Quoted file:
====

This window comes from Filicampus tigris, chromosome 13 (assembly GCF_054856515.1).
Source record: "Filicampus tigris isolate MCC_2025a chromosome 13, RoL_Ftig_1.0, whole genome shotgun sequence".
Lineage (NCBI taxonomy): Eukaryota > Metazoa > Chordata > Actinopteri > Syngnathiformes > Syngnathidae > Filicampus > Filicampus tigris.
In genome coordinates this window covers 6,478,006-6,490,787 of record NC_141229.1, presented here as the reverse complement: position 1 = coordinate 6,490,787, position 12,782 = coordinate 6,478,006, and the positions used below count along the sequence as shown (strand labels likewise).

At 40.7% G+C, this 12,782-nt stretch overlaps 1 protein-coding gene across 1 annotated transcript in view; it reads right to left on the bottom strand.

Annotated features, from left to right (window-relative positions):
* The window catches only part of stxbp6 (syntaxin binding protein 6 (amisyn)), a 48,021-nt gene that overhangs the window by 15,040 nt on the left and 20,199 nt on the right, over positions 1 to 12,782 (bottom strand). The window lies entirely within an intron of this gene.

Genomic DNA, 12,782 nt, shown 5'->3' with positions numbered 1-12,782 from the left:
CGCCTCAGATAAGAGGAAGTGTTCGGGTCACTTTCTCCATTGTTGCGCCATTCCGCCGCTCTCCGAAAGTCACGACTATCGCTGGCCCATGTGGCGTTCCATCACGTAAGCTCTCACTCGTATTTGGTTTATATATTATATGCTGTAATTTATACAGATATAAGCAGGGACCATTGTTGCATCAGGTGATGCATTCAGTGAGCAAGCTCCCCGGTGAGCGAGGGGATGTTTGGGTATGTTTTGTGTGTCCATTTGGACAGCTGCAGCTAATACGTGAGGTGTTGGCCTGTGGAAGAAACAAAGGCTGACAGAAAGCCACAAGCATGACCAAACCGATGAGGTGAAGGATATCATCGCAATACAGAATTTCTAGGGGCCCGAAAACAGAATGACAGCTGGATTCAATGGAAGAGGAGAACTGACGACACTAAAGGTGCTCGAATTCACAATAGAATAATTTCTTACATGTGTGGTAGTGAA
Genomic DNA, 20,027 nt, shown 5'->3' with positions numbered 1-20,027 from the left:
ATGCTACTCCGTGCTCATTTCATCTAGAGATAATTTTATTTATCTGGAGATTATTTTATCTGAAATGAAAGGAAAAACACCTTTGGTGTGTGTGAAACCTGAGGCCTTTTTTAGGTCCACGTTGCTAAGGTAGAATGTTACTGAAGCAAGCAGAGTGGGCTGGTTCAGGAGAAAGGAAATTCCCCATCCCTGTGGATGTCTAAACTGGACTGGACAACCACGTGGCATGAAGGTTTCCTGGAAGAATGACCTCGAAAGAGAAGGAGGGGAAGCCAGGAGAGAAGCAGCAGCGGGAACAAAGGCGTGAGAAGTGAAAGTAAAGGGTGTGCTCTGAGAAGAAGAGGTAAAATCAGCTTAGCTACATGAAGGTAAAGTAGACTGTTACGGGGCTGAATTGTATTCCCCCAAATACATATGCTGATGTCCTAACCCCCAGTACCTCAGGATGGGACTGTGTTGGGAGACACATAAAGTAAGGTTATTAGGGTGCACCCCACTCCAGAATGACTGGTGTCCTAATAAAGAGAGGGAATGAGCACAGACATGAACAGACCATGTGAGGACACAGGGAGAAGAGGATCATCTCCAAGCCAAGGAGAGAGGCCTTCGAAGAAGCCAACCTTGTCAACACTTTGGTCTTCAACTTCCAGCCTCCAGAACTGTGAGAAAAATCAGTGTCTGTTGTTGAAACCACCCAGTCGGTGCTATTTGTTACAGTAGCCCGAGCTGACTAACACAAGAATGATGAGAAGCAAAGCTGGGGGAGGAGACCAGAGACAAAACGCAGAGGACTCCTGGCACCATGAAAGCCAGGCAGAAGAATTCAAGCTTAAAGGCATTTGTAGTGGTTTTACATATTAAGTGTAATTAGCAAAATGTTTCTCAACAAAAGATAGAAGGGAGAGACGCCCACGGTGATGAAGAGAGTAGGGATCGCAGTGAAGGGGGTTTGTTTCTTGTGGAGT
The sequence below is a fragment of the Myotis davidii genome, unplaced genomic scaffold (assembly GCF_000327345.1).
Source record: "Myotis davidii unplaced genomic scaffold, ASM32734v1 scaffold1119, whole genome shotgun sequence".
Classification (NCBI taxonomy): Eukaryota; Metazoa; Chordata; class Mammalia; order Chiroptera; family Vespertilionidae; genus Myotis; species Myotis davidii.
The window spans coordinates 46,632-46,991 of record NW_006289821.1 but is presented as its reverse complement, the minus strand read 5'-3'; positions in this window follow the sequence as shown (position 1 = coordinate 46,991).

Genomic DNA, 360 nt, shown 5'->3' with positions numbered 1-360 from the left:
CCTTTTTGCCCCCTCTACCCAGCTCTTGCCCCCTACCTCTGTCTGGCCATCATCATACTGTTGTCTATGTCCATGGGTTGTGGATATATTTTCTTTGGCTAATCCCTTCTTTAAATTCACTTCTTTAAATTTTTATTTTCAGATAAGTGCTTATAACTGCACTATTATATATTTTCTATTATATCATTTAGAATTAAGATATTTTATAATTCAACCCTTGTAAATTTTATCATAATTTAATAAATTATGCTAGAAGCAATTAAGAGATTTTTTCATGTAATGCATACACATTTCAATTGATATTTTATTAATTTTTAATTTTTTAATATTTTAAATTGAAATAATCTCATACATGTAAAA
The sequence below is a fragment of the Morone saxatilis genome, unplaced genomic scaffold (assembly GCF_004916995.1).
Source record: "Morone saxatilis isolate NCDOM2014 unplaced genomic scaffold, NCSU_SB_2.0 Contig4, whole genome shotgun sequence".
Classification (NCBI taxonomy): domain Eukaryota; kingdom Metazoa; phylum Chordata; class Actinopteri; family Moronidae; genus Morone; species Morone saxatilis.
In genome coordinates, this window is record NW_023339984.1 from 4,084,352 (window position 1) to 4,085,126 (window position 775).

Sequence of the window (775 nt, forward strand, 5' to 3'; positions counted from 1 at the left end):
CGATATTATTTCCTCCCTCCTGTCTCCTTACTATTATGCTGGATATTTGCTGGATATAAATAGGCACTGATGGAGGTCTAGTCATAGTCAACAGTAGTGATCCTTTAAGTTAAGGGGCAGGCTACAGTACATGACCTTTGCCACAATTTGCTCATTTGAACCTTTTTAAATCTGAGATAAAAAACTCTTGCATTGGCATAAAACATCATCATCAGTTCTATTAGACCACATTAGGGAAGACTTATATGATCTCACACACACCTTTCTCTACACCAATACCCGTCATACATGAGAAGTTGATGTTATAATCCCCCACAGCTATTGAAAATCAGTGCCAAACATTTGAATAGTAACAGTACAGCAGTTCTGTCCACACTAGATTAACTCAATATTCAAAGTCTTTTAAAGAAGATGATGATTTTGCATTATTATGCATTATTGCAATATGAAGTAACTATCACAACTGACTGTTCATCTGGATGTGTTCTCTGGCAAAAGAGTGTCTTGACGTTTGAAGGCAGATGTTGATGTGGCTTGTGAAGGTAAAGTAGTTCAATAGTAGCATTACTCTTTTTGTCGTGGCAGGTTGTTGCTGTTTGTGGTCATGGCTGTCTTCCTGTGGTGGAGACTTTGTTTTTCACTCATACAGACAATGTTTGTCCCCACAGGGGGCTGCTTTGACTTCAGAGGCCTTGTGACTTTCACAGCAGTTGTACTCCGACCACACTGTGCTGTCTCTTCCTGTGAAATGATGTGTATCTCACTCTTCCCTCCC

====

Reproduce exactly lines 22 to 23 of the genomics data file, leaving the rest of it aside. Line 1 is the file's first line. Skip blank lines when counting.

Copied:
Sequence of the window (775 nt, forward strand, 5' to 3'; positions counted from 1 at the left end):
CGATATTATTTCCTCCCTCCTGTCTCCTTACTATTATGCTGGATATTTGCTGGATATAAATAGGCACTGATGGAGGTCTAGTCATAGTCAACAGTAGTGATCCTTTAAGTTAAGGGGCAGGCTACAGTACATGACCTTTGCCACAATTTGCTCATTTGAACCTTTTTAAATCTGAGATAAAAAACTCTTGCATTGGCATAAAACATCATCATCAGTTCTATTAGACCACATTAGGGAAGACTTATATGATCTCACACACACCTTTCTCTACACCAATACCCGTCATACATGAGAAGTTGATGTTATAATCCCCCACAGCTATTGAAAATCAGTGCCAAACATTTGAATAGTAACAGTACAGCAGTTCTGTCCACACTAGATTAACTCAATATTCAAAGTCTTTTAAAGAAGATGATGATTTTGCATTATTATGCATTATTGCAATATGAAGTAACTATCACAACTGACTGTTCATCTGGATGTGTTCTCTGGCAAAAGAGTGTCTTGACGTTTGAAGGCAGATGTTGATGTGGCTTGTGAAGGTAAAGTAGTTCAATAGTAGCATTACTCTTTTTGTCGTGGCAGGTTGTTGCTGTTTGTGGTCATGGCTGTCTTCCTGTGGTGGAGACTTTGTTTTTCACTCATACAGACAATGTTTGTCCCCACAGGGGGCTGCTTTGACTTCAGAGGCCTTGTGACTTTCACAGCAGTTGTACTCCGACCACACTGTGCTGTCTCTTCCTGTGAAATGATGTGTATCTCACTCTTCCCTCCC